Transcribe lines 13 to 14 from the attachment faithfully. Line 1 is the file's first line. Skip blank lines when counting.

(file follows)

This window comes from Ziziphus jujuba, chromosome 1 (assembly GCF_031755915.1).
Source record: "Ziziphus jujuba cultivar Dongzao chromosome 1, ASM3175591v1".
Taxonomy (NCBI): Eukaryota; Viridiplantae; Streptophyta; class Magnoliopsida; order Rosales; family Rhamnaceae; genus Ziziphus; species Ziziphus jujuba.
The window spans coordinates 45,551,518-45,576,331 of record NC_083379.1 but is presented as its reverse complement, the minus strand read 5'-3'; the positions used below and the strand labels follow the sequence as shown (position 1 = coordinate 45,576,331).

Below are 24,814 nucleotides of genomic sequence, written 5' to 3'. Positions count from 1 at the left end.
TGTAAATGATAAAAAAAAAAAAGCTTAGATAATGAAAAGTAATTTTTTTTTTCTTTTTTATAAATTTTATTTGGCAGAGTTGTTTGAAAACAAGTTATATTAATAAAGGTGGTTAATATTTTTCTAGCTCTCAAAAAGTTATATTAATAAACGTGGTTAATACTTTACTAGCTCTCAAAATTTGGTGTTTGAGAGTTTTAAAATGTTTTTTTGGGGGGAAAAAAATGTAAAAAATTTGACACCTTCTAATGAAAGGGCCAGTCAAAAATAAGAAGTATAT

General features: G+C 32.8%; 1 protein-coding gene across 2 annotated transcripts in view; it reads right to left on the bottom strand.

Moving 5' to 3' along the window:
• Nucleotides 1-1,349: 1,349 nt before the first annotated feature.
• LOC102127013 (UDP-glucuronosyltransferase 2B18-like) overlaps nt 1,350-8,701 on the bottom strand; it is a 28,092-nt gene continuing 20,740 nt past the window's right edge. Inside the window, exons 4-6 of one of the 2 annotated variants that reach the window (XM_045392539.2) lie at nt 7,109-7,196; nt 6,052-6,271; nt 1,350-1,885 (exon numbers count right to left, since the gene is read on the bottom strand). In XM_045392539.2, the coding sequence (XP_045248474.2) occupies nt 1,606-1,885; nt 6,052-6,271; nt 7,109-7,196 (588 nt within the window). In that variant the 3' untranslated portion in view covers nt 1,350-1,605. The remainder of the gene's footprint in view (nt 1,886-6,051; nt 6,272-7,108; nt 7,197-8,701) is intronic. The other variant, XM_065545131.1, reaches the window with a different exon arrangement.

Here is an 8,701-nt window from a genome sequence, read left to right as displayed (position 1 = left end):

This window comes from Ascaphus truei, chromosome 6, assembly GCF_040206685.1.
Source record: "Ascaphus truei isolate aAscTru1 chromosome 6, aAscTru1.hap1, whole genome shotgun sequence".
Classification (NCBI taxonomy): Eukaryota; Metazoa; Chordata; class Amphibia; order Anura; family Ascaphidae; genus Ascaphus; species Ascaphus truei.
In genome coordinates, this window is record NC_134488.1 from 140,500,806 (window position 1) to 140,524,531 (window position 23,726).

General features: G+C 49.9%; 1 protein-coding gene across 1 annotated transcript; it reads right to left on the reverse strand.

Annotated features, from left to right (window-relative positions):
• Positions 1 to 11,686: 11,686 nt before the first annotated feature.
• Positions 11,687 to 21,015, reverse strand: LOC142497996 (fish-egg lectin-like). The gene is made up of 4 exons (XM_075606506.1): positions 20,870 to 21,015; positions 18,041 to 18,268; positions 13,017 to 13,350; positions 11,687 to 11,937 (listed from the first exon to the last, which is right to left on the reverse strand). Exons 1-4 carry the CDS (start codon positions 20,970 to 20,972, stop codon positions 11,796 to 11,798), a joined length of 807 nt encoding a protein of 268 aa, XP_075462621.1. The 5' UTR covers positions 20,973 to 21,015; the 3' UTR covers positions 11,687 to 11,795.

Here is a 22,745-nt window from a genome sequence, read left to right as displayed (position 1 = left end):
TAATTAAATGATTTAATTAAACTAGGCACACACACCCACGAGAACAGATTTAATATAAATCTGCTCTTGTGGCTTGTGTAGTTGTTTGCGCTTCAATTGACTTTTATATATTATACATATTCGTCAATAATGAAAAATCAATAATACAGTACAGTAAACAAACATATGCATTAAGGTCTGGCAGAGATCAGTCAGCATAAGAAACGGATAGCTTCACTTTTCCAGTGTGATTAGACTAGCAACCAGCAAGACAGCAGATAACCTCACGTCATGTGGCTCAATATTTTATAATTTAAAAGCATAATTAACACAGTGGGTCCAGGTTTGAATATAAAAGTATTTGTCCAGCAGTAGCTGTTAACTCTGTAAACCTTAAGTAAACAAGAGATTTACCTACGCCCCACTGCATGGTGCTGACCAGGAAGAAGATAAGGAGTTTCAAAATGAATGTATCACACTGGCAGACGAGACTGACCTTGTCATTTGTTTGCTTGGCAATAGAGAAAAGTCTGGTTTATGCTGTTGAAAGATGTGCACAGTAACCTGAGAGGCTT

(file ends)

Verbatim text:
Source record: "Ascaphus truei isolate aAscTru1 chromosome 6, aAscTru1.hap1, whole genome shotgun sequence".
Classification (NCBI taxonomy): Eukaryota; Metazoa; Chordata; class Amphibia; order Anura; family Ascaphidae; genus Ascaphus; species Ascaphus truei.